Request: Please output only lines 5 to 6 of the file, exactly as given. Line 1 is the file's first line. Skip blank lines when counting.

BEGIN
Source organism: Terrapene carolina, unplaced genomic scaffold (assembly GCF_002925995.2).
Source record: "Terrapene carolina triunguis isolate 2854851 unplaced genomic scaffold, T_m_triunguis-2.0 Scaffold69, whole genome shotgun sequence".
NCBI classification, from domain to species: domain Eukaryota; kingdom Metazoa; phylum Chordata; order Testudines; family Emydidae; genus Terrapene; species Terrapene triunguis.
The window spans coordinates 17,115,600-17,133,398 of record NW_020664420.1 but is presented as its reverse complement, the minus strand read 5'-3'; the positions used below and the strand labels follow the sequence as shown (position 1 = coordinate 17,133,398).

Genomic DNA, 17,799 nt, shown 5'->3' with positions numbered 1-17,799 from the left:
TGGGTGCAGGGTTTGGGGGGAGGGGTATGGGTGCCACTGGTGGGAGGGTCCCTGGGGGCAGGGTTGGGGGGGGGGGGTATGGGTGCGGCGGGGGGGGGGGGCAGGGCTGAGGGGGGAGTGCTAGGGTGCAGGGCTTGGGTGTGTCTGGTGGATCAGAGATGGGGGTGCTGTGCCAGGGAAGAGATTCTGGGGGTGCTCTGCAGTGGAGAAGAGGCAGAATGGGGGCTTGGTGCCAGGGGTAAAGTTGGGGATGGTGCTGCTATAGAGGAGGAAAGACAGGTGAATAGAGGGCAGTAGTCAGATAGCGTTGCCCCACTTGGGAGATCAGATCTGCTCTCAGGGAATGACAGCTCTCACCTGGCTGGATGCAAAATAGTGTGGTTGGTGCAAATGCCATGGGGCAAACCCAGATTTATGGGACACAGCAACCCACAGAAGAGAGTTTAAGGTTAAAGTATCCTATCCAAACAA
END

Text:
Genomic DNA, 17,799 nt, shown 5'->3' with positions numbered 1-17,799 from the left:
TGGGTGCAGGGTTTGGGGGGAGGGGTATGGGTGCCACTGGTGGGAGGGTCCCTGGGGGCAGGGTTGGGGGGGGGGGGTATGGGTGCGGCGGGGGGGGGGGGCAGGGCTGAGGGGGGAGTGCTAGGGTGCAGGGCTTGGGTGTGTCTGGTGGATCAGAGATGGGGGTGCTGTGCCAGGGAAGAGATTCTGGGGGTGCTCTGCAGTGGAGAAGAGGCAGAATGGGGGCTTGGTGCCAGGGGTAAAGTTGGGGATGGTGCTGCTATAGAGGAGGAAAGACAGGTGAATAGAGGGCAGTAGTCAGATAGCGTTGCCCCACTTGGGAGATCAGATCTGCTCTCAGGGAATGACAGCTCTCACCTGGCTGGATGCAAAATAGTGTGGTTGGTGCAAATGCCATGGGGCAAACCCAGATTTATGGGACACAGCAACCCACAGAAGAGAGTTTAAGGTTAAAGTATCCTATCCAAACAA